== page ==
- Weight: 155.6
- Blood Pressure: 120/80
- Temp: 96.6
Feeling a little tired, general overall muscle weakness, very slight lower back ache, and slightly bitter taste in the back of my mouth.
Stayed in bed from 2 pm on yesterday and read and slept. Watched a movie and a bunch of fasting videos on YouTube and then went back to sleep for the night.
Dreamed I broke the fast and thought it was real
Had my first food dream so far in this fast. In the dream I was eating rosemary baked potatoes with tons of olive oil drizzled on them and some pasta or something, I can’t quite remember. I was gobbling it down as usual. Then I realized I wanted to eat mindfully so I started to chew well halfway through the meal. Then I realized I had broken my fast and was miserable about it.
A friend said I should just begin the fast again, but I decided not to, now that I had broken it and would have muscle wasting for days before getting back into ketosis and I knew that the first 2 or 3 days were the most taxing. I was relieved to wake up and realize it had been a dream.
Weight gain after fasting
I thought I would run out of things to write about and start posting less frequently but after watching a bunch of fasting videos it brought up how people usually gain most or all the weight back after the fast.
Some weight gain of 5 to 7 pounds immediately after ending the fast is normal because of the added bulk of food gut microbiome and feces. Also the microbiota that repopulate the colon weigh around 3 to 4 pounds. So you cannot possibly avoid immediate weight gain in the first week or two back to eating.
Rapid weight loss sends the body into hoarding mode
One problem seems to be that when you have any kind of dieting or rapid weight loss the body wants to replenish and to slightly lower the metabolism. fasting itself does not seem to lower your metabolism as much as an ultra-low-calorie diet. Nutrition Facts on fasting and weight loss shows some evidence for this.
But when you go back to eating after a diet or a fast your body holds onto every morsel and stores fat more readily. The show Biggest Losers demonstrates this powerfully. So many people were not able to maintain weight loss after their time on the show ended. But they also were not eating huge mounds of fiber rich foods that were high in nutrients so that may have been part of the problem.
Another obvious reason people regain weight rapidly after a fast is that they don’t change their diet after the fast and resume eating all the same crap that made them fat in the first place.
One Meal a Day Keto or OMAD
A third reason people regain weight rapidly after fasting is that they go on a super strict diet like the keto diet with only one meal a day (OMAD). This type of diet can set you up mentally for eating disorders, especially if you have just finished a long fast and your body is depleted of nutrients. Also the Ketogenic diet itself can be dangerous because it is so high in fat and animal toxins, and hormones, and so low in fiber and micronutrients.
Although the one meal a day system works for some people it can be too extremely rigid for most people and might not work long term. Bodies change, seasons change, and nutritional needs may change over time. Absorbtion of enough nutrients becomes impossible eating one meal a day and people begin to have deficiencies, which then leads to binging.
Any eating system that is too rigid tends to stress people out emotionally and makes them less likely to be joyful and compassionate toward their bodies. Once any eating system becomes stressful weight gain is bound to follow.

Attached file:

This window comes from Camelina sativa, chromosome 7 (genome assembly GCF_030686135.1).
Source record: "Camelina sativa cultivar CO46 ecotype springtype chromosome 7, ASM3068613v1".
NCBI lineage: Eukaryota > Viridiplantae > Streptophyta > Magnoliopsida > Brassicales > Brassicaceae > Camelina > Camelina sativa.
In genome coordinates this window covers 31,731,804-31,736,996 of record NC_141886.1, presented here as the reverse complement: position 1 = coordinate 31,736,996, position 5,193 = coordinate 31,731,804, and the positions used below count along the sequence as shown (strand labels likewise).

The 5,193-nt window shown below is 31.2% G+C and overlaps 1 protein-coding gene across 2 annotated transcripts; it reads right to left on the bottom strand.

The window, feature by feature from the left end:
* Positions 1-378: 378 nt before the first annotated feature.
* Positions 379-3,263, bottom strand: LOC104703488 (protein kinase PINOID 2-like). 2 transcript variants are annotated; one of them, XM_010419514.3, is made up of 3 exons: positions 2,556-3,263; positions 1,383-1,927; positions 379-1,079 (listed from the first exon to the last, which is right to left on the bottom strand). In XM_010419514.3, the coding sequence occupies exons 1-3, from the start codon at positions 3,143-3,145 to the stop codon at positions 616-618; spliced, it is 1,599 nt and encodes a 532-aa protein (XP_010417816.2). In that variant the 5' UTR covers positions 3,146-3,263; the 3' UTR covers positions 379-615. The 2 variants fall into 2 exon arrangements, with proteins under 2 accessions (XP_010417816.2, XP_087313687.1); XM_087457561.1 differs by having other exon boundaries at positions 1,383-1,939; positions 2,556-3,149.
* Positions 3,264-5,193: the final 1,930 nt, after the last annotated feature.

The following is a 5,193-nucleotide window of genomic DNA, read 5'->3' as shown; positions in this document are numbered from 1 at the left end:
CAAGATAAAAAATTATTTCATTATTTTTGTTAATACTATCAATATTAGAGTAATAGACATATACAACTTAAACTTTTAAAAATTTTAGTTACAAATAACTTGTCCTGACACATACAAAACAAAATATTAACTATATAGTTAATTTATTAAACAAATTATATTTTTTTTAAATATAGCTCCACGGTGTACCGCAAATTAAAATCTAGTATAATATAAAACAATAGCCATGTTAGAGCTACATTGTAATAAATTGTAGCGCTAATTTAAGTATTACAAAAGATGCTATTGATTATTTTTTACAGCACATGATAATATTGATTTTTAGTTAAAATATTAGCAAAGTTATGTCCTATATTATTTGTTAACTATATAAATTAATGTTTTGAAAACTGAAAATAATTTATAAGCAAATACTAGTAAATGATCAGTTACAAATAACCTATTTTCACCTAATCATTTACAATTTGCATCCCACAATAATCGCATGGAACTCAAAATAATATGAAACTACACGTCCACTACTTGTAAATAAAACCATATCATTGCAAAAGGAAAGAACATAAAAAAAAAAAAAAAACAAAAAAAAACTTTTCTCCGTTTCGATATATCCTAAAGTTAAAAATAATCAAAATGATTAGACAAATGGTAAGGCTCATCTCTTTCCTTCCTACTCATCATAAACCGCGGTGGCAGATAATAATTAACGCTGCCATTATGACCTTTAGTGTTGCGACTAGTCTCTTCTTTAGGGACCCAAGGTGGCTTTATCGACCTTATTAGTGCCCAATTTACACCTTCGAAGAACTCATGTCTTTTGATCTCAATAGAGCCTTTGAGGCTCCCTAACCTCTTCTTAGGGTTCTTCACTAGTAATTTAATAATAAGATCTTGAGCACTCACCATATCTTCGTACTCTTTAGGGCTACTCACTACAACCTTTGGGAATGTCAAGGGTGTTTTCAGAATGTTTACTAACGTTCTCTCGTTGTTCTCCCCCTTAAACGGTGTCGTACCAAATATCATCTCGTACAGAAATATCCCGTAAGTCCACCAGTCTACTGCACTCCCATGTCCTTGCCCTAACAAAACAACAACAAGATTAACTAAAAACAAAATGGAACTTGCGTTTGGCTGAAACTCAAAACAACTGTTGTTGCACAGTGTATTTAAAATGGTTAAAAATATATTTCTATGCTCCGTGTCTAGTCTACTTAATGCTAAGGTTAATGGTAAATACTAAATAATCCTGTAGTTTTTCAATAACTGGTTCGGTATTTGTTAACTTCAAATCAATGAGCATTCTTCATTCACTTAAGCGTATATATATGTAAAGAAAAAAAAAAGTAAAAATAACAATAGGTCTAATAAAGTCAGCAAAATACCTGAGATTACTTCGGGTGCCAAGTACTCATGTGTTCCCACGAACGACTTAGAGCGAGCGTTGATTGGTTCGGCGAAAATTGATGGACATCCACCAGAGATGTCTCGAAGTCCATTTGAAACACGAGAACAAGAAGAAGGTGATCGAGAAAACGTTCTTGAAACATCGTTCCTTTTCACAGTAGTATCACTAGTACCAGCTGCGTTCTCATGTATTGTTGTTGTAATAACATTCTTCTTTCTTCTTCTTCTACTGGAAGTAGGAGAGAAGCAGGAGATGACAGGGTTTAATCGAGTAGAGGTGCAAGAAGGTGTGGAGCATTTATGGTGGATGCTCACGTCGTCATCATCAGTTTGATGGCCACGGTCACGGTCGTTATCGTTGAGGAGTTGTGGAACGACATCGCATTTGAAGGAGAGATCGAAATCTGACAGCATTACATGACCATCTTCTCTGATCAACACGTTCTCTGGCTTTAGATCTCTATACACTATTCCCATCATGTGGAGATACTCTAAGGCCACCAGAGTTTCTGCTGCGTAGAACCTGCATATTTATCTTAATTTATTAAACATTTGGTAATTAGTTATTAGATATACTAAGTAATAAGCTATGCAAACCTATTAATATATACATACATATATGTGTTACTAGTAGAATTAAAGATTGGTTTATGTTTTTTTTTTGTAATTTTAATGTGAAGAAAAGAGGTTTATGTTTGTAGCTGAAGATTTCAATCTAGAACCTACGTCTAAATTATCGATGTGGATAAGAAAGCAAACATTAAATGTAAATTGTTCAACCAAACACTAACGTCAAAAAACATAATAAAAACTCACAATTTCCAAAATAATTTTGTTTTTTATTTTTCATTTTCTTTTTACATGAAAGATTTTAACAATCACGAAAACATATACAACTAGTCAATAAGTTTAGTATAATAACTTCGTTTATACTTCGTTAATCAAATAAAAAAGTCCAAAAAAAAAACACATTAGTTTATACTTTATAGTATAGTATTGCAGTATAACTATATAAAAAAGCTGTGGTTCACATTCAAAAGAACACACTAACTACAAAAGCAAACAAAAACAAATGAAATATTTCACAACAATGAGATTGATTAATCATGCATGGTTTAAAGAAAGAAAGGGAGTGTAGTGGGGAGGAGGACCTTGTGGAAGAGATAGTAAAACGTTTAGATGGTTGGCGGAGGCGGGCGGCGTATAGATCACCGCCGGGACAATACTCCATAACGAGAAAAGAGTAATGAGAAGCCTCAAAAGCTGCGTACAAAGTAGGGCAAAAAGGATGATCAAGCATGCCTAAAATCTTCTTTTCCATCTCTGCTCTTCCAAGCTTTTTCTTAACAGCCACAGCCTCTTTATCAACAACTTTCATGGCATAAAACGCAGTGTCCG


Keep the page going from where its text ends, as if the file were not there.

I have done one meal a day with a plant-based diet for short periods and enjoyed it. The freedom of not having to think about food all the time was very pleasant. But after a while I realized I wasn’t able to fit in enough nutrients in one meal.
I went back to two or three eating periods per day. I eat a huge amount of low-caloric greens and other veggies every day, up to 3 pounds on some days, and it is uncomfortable to stuff myself at one sitting.
Eating Mindfully is a full 30 percent of nutritional excellence
Mind set is a big factor in rebound weight gain in general. If you hate your body and feel negative and fearful around food you end up being stressed out every time you eat. You end up eating furtively and with a lot of guilt mixed in.
When you are fearful, judging, worrying, about eating your nervous system is in fight or flight during mealtimes and you end up obsessing about your weight and the way you look.
This food stress makes it harder to chew your food well and digest it well. When you are in stress mode your body shoots out cortisol which helps to shunt fat into your cells more efficiently. Just by criticizing your body in the mirror every time you look at yourself you are setting yourself up to gain more weight.
Exercise and food quality alone will not do the job of helping you lose weight permanently
Eating mindfully and being in a state of acceptance of your body and self-nourishment is crucial to lasting healthy weight loss.
When you are judging yourself and eating in a stressful mindset this will make anything you eat more likely to end up in your fat cells regardless of how healthy the content of the food is.
According to Marc David, clinical nutritionist at Eating Psychology, a full 30 percent of good digestion and assimilation of nutrients is based on just seeing and enjoying the food. The process of chewing and experiencing your food in a relaxed way makes it possible for the body to have healthy gut bacteria.
70 percent of nutritional excellence comes from the food choices we make. The other 30 percent comes from our attitudes and beliefs toward what we eat. If we are judging our bodies and hating ourselves for eating, this is enough to create enhanced fat storage, chronic weight gain, digestive distress and a host of other problems.
The best way to avoid the body storing fat rapidly is to eat every meal mindfully, without judgement with the intention of nourishing your body. The other key is to lose weight gradually, so the body doesn’t “panic” and try to horde every calorie.
And the best way to keep the body out of hoarding mode is to eat a diet rich in juicy watery whole foods high in micronutrients and fiber so you feel full.